When I moved to Washington to start my career, I was, like many people here, so focused on my work that I had no time to go out and meet people. Reluctantly, I turned to online dating to make friends and perhaps find someone who could handle my egregious use of puns.
I’m not sure if it was my level of activity or lack of formal complaints, but somehow I caught the eyes of the folks running a popular dating Web site, who offered me the opportunity to be a paid moderator. The income wasn’t high enough to even call it a part-time job — it was more like a way to earn money for a morning coffee. But working behind the scenes exposed me to the strange intricacies of online dating, which I found is indeed a great way to get to know people in the city — it led me to several casual dates and to a relationship that lasted a few months.
Though I’m currently taking a break from both moderating and trying to meet somone, I offer this guide to online dating, which I think can work for just about anyone who is willing to put in a little effort. Just keep these tips in mind.
Good grammar and writing go a long way. Not only do they show that you have the cognitive ability to be a functioning adult, but they also give people fewer reasons to ignore your profile/messages. When describing yourself, don’t tell people what you are. Instead show them. When you’re finished writing something, proofread it. One young man put on his profile: “I am very good at showing of the making girls feel beauty.” Not sure if he was typing quickly or if English is his second language; either way it shows the importance of reading over (or asking someone to read over) your profile.
Your profile photo is one of the most important parts of an online dating Web site. While we humans don’t like to admit how shallow we are, 90 percent of online daters’ interest in other people comes from the profile photos, according to data from OkCupid. This means that the photo is basically your only impression. Don’t be like some of the people I’ve seen who use all the Photoshop tools, or post half-naked photos of themselves atop a fake dinosaur, or show pictures of their cats. Just take a photo of yourself and time stamp it.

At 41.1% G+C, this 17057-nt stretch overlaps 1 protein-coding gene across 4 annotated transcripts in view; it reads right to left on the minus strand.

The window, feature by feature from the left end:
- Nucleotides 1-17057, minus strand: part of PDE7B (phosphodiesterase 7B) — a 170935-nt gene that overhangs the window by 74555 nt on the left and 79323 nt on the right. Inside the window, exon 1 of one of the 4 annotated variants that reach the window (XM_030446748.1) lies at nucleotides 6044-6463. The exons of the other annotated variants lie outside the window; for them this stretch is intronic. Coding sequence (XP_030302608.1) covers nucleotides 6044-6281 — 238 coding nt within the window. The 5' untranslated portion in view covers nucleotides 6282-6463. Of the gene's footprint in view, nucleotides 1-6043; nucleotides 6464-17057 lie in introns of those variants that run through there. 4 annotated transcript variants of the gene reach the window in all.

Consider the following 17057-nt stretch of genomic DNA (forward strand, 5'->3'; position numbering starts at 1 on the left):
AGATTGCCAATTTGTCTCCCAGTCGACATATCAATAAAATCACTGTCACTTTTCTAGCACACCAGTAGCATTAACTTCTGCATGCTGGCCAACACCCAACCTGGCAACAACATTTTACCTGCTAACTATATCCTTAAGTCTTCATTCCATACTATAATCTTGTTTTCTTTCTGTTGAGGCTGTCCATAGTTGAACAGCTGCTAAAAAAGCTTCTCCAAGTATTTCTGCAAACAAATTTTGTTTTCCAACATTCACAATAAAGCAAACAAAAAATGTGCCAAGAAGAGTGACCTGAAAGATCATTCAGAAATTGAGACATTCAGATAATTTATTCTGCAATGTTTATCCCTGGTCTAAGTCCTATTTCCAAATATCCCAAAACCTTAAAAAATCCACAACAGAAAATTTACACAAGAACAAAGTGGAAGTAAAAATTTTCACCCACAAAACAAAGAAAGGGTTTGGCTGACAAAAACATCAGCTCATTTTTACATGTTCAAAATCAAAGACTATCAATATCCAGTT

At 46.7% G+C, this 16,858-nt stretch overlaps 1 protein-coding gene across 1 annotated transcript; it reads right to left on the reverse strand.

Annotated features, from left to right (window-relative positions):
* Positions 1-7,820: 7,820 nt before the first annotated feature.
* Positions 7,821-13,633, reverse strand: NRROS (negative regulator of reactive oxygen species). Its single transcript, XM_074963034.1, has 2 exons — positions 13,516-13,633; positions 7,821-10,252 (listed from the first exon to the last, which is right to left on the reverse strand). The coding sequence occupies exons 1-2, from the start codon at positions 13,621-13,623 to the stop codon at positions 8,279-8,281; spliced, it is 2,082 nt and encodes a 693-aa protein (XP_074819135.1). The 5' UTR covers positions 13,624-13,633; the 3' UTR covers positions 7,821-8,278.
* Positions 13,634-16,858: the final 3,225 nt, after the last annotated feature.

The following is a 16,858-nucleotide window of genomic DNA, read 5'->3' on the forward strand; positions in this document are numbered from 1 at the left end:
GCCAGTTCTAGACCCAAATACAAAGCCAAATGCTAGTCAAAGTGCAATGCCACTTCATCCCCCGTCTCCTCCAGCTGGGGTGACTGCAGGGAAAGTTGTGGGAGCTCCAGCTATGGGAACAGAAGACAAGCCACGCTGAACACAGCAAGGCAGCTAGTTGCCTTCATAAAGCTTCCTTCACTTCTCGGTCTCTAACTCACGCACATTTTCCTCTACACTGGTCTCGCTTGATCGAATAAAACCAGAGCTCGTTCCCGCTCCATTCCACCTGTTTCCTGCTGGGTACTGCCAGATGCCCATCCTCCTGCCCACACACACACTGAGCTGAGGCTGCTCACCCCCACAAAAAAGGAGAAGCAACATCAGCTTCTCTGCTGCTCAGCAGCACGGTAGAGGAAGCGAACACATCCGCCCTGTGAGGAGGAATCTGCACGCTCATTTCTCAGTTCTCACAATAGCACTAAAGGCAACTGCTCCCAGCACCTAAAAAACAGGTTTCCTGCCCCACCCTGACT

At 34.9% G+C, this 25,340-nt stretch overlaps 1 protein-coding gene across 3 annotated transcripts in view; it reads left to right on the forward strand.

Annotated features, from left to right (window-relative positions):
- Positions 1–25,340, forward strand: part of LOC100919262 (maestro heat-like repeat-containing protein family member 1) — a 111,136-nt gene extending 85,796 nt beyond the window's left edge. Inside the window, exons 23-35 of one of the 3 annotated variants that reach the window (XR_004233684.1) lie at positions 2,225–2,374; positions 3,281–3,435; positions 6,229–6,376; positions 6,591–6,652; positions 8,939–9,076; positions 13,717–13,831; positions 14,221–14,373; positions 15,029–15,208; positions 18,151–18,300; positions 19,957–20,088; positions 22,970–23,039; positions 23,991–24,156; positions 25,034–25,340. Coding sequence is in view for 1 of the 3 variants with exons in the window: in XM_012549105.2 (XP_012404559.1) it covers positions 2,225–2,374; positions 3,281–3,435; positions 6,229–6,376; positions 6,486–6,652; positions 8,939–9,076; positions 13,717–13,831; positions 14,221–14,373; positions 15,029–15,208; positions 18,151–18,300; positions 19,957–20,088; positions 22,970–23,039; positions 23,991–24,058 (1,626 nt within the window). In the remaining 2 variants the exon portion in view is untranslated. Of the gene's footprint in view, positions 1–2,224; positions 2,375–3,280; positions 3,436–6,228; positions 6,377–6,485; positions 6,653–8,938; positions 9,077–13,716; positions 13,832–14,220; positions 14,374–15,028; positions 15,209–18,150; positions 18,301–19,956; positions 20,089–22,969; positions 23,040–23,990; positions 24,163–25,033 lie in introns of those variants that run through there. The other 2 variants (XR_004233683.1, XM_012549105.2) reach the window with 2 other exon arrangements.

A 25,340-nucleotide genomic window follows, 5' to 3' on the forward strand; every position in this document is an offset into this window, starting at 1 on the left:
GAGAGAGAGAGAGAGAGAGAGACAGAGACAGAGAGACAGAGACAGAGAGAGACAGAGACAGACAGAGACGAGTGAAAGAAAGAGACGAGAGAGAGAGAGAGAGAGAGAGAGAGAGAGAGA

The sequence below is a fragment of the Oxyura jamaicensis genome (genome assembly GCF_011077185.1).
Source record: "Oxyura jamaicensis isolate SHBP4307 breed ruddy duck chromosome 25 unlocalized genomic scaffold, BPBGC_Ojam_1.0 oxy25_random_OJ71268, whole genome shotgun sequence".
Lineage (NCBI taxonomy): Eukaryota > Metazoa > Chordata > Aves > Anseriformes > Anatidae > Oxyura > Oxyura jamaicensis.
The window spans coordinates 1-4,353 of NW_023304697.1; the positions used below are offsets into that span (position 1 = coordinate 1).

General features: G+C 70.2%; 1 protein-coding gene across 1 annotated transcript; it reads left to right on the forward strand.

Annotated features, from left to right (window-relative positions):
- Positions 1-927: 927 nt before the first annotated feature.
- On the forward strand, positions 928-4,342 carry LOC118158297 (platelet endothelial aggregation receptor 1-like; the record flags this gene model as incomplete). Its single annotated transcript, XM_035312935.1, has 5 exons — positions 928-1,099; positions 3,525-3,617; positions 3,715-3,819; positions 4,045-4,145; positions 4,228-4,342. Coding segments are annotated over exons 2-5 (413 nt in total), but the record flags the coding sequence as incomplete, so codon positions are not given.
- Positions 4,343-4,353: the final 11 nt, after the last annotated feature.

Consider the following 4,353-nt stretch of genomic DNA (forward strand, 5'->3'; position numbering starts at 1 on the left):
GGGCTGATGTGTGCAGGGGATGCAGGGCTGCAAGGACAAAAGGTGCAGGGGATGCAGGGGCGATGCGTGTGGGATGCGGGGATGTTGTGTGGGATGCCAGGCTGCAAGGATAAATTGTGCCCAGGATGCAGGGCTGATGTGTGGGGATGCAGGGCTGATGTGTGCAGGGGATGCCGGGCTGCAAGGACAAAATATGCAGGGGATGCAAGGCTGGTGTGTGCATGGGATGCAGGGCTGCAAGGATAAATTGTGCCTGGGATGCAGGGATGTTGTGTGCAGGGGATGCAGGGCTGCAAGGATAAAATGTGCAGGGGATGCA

One young lady posted a photo of herself in a sundress on a sailboat. I liked sailing, spoke with her a bit and thought she was cute. So we decided to meet at a local pub. When I got there, I didn’t recognize her because the photo was not actually of her; the photo was taken by her.
Everyone else probably feels the same awkwardness about it. Making negative comments on your profile or in your e-mail will just make potential daters more self-conscious about the situation and want to pass you by. I learned this early on that when I wrote, “I never thought I would be doing this.” I unintentionally made the people I was corresponding with feel devalued.
No one reading an online profile wants to experience deja vu. Anyone can say he’s a good listener or really nice. Focus instead on your abilities, your aspirations and ideas. If you aren’t all that interesting, try to make what’s boring appealing to the reader. “On Saturdays, I like sitting in pajamas eating cookies,” doesn’t sound as intriguing as, “When it’s time to relax, I’m throwing on stretchy pants and devouring a sleeve of Oreos.”
One day, more than 200 complaints came into the site about fake profiles. Turns out, real people were just using the same phrase: “I’m a happy person who really enjoys hanging out with friends, watching Netflix and just being me.” If this describes you, I know a few million people who you’d get along with.
The central element of online dating is the sheer volume of people involved. People move quickly and, as with anything online, have short attention spans. Every time you go online, you will see hundreds of attractive people. When you start a conversation and it ends within two messages, don’t respond later by insulting the person. Instead, just focus on the law of large numbers. Another experiment by OkCupid determined that, even when a low match percentage is displayed, 14 percent of the people you reach out to will respond at least once. So, even in a worst-case scenario, one out of every seven people you message should reply. The likelihood of a response decreases as the conversation continues online, so set up a meeting quickly. But if the conversation does stop, don’t be offended. Just find seven more people you find interesting and start over.
Bradley Demerich works for Lockheed Martin.
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